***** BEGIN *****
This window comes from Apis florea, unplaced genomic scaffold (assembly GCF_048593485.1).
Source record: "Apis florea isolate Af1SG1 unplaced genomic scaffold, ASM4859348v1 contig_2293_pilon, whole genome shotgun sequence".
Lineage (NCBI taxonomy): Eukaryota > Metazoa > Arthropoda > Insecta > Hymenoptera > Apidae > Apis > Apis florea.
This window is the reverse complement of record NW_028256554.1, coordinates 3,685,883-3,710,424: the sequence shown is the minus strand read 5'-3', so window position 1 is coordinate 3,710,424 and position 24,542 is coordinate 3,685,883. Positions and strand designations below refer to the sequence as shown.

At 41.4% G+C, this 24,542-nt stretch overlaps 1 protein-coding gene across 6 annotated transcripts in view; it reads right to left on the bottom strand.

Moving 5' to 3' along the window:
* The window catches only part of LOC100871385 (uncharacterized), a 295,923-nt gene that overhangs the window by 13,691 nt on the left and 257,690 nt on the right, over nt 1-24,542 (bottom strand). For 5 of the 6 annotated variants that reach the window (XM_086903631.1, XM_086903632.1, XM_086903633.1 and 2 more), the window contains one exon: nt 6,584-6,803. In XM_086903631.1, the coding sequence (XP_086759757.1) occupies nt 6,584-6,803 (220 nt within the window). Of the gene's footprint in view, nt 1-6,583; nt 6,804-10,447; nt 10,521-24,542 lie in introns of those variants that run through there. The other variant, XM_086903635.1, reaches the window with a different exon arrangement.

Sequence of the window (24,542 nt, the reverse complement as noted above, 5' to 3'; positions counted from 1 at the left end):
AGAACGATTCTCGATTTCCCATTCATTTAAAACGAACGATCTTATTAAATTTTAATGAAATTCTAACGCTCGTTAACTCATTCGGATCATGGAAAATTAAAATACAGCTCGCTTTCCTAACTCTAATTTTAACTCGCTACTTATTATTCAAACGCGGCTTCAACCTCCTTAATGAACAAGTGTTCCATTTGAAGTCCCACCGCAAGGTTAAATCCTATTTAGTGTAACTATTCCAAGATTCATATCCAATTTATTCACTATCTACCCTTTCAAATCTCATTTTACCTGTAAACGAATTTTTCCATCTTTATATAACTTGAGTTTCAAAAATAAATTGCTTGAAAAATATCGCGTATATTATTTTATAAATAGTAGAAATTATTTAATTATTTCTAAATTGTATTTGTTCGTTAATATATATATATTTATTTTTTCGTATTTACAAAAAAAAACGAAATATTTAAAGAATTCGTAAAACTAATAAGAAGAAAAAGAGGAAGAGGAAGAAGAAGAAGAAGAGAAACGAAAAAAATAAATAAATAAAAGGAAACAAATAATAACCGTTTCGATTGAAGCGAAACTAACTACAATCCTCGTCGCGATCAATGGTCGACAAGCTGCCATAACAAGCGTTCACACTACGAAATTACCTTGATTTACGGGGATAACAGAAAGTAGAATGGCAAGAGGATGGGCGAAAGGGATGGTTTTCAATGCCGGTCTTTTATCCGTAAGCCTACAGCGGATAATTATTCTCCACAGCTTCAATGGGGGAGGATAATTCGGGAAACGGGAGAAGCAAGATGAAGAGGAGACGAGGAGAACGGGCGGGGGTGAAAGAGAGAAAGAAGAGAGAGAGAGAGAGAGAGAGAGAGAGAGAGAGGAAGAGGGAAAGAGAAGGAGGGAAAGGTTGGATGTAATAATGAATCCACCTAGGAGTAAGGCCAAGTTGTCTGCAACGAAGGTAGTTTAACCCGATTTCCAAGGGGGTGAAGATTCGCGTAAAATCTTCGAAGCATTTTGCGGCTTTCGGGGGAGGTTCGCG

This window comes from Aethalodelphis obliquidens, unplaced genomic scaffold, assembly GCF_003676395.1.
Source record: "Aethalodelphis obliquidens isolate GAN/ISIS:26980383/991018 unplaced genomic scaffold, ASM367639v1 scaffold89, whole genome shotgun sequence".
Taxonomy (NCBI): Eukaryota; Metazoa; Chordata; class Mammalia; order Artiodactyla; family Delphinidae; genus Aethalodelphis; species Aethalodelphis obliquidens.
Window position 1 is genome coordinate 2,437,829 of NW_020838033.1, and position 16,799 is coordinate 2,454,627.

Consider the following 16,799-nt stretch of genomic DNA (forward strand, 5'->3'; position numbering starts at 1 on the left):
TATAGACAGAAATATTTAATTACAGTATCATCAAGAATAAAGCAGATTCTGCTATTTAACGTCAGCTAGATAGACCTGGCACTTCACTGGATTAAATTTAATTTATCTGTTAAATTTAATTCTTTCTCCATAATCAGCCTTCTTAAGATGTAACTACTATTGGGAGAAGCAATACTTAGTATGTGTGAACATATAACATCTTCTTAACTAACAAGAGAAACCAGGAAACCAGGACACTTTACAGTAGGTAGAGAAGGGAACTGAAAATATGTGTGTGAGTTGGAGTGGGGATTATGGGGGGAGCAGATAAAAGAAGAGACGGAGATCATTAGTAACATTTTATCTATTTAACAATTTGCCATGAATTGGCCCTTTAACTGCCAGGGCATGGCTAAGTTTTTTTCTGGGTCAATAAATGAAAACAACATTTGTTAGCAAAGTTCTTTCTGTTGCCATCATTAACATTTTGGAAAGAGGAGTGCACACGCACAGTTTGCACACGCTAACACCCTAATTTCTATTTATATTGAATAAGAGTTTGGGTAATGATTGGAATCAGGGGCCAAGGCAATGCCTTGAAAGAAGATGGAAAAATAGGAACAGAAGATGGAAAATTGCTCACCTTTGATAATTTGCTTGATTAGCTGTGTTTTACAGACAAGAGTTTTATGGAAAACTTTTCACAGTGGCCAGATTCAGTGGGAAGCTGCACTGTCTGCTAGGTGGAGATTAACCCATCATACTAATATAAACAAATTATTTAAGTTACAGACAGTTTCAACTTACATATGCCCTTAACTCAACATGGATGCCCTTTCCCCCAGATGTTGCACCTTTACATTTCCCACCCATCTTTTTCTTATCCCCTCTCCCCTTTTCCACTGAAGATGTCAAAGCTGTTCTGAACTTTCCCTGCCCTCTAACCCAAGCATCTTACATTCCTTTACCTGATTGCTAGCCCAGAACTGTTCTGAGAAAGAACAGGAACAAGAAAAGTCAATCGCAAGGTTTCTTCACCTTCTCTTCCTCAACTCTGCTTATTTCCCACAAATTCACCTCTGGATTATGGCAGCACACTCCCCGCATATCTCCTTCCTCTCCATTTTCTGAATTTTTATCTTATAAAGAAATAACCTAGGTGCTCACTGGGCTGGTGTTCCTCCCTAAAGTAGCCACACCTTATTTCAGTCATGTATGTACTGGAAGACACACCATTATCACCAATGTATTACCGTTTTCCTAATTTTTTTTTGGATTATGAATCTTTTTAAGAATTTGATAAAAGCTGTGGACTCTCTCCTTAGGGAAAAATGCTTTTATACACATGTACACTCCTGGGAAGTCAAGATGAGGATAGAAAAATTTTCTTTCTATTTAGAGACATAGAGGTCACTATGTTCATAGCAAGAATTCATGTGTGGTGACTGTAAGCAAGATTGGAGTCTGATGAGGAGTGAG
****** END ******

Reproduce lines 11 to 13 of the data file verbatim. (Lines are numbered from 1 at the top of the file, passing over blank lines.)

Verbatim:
Source record: "Aethalodelphis obliquidens isolate GAN/ISIS:26980383/991018 unplaced genomic scaffold, ASM367639v1 scaffold89, whole genome shotgun sequence".
Taxonomy (NCBI): Eukaryota; Metazoa; Chordata; class Mammalia; order Artiodactyla; family Delphinidae; genus Aethalodelphis; species Aethalodelphis obliquidens.
Window position 1 is genome coordinate 2,437,829 of NW_020838033.1, and position 16,799 is coordinate 2,454,627.